<p>A revised version of the human-centred design standard ISO 13407, renamed ISO 9241-210, is now out for public comment. This international standard, which aims to ensure that interactive systems have usability at the heart of their design, is endorsed in the UK by many organisations including Usability Professionals Association, the Office of Government Commerce and the Equality and Human Rights Commission.</p>

<p>The biggest change to the standard is that the four key human-centred design activities are no longer just recommendations, but are now requirements. This means that people who wish to claim that they follow the ISO 9241-210 human centred design approach have to ensure that they:</p>

<p>• Understand and specify the context of use (including users, tasks, environments);
<br />• Specify the user requirements in sufficient detail to drive the design;
<br />• Produce design solutions which meet these requirements;
<br />• Conduct user-centred evaluations of these design solutions and modify the design taking account of the results.</p>

<p>The revised standard also clarifies the critical role of iteration in design and emphasises that human-centred methods can be used throughout the design process – not just in testing at the end.</p>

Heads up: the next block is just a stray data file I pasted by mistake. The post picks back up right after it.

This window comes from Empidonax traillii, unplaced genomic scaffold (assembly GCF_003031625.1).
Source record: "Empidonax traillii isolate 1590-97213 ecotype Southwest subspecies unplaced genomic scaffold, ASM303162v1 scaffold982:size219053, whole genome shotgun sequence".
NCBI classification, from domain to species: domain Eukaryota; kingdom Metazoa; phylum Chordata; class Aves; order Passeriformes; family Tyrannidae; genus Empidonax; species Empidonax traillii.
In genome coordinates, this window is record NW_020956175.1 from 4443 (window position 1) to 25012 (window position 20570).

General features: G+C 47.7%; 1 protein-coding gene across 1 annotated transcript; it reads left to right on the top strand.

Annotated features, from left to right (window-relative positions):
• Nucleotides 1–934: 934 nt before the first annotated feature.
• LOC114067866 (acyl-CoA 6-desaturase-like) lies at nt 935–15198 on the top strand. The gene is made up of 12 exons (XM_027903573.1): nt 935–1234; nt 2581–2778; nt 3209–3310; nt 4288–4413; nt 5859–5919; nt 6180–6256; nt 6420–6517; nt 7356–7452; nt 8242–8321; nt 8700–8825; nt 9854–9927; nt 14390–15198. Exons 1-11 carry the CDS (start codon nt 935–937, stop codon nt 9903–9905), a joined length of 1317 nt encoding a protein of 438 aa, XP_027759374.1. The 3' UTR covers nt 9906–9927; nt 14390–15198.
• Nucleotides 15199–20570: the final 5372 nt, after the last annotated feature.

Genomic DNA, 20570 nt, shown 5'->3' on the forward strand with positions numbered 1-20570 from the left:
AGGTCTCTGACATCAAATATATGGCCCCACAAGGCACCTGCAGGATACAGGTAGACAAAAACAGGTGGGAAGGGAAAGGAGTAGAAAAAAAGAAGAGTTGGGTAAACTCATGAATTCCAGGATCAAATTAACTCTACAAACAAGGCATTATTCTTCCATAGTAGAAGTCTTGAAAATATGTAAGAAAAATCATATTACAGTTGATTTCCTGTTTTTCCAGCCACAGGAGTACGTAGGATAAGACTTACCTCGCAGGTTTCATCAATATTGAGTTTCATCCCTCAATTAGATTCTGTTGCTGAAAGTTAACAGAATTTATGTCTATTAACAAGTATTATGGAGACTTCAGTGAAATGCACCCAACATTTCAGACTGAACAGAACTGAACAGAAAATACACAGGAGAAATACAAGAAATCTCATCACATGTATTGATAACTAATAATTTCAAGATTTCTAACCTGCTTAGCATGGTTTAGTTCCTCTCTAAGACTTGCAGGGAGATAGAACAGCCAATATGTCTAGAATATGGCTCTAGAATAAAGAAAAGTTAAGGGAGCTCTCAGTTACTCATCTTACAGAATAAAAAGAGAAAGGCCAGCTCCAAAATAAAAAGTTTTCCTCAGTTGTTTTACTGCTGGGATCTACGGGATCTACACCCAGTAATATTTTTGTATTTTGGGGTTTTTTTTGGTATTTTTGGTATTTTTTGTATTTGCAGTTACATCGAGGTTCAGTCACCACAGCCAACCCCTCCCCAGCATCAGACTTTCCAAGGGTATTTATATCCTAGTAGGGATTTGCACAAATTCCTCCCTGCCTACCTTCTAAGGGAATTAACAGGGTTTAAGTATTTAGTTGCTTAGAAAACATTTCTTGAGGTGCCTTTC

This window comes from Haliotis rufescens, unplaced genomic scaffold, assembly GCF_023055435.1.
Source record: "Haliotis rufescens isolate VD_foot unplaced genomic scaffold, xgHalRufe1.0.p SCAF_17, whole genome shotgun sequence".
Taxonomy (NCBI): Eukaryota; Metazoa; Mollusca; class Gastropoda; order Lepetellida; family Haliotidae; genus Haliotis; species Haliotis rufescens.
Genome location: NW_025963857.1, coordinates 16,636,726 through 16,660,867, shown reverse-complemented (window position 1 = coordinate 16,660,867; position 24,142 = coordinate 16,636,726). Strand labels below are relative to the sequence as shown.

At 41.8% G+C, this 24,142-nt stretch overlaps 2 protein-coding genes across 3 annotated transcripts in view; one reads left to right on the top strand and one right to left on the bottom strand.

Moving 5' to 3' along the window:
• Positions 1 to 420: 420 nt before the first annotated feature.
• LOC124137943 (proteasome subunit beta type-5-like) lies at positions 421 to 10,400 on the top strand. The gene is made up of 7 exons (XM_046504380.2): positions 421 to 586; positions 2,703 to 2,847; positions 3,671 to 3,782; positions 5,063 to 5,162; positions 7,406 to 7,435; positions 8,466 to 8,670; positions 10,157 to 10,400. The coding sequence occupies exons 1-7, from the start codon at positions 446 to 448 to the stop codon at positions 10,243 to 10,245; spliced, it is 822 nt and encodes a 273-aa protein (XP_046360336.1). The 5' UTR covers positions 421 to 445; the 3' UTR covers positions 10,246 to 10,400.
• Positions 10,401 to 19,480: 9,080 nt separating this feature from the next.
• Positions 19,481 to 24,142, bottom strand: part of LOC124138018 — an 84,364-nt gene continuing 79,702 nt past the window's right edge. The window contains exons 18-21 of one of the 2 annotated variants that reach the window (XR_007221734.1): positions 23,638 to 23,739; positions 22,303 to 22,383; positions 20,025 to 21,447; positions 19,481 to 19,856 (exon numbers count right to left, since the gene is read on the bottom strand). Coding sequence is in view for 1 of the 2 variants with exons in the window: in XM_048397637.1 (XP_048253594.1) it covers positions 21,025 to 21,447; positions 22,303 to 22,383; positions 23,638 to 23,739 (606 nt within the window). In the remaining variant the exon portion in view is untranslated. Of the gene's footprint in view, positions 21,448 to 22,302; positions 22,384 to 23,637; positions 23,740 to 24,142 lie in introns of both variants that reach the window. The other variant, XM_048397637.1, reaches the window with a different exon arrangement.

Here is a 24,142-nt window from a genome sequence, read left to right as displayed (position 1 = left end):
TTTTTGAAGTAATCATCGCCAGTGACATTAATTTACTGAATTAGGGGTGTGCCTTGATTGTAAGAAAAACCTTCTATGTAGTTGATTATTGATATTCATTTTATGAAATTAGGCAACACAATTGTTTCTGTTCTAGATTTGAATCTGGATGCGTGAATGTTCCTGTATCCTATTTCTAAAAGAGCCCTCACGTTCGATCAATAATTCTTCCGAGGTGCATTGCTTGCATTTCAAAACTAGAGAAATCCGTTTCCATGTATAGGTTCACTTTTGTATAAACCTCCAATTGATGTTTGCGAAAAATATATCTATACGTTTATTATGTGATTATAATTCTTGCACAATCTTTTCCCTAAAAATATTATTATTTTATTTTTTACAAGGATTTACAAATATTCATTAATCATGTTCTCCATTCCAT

<p>Tom Stewart, project editor and chair of the committee responsible for the standard, commented, “I believe the revised standard is significantly improved and the transition from guidance to a formal standard with requirements is very significant. We have had ten years of the original human-centred design standard and we think the time is right to ‘take the gloves off’ and ‘punch our weight’. We know human-centred design improves systems and products – now we no longer have to hide behind ‘recommendations’.
<br />Of course, the new document is only a draft and it is possible that some countries may argue with our new tougher approach but I sense that times have changed and human-centred design is no longer considered a luxury – it is an essential part of making systems usable.”</p>

<p>The draft is out internationally for public comment until April. Tom, who is also Managing Director of the ergonomics and usability consultancy System Concepts (<a href="http://www.system-concepts.com">www.system-concepts.com</a&gt;), has written a series of articles to help designers use usability and ergonomics standards. Visit the standards section of the System Concepts website (<a href="http://www.system-concepts.com/articles/standards-and-legislation/usability-and-ergonomics-standards/">http://www.system-concepts.com/articles/standards-and-legislation/usability-and-ergonomics-standards/</a&gt; for details and links to the standards.</p>

Published on: 6:43AM on 5th February 2009